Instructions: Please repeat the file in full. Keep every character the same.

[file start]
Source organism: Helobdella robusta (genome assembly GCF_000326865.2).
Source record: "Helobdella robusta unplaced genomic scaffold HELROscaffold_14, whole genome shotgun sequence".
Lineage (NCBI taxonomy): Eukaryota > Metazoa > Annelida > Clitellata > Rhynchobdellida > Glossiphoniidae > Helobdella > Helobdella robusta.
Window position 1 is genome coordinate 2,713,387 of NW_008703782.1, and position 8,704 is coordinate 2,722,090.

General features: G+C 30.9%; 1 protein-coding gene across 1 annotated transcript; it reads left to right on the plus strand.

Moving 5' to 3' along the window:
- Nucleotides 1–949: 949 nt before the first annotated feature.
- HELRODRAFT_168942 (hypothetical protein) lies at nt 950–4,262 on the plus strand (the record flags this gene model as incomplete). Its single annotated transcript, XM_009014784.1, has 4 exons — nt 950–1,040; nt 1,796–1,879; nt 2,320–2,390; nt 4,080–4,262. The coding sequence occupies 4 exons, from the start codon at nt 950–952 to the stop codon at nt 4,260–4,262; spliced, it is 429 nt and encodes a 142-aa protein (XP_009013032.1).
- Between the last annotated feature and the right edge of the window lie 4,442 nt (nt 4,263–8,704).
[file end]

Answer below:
Source organism: Helobdella robusta (genome assembly GCF_000326865.2).
Source record: "Helobdella robusta unplaced genomic scaffold HELROscaffold_14, whole genome shotgun sequence".
Lineage (NCBI taxonomy): Eukaryota > Metazoa > Annelida > Clitellata > Rhynchobdellida > Glossiphoniidae > Helobdella > Helobdella robusta.
Window position 1 is genome coordinate 2,713,387 of NW_008703782.1, and position 8,704 is coordinate 2,722,090.

General features: G+C 30.9%; 1 protein-coding gene across 1 annotated transcript; it reads left to right on the plus strand.

Moving 5' to 3' along the window:
- Nucleotides 1–949: 949 nt before the first annotated feature.
- HELRODRAFT_168942 (hypothetical protein) lies at nt 950–4,262 on the plus strand (the record flags this gene model as incomplete). Its single annotated transcript, XM_009014784.1, has 4 exons — nt 950–1,040; nt 1,796–1,879; nt 2,320–2,390; nt 4,080–4,262. The coding sequence occupies 4 exons, from the start codon at nt 950–952 to the stop codon at nt 4,260–4,262; spliced, it is 429 nt and encodes a 142-aa protein (XP_009013032.1).
- Between the last annotated feature and the right edge of the window lie 4,442 nt (nt 4,263–8,704).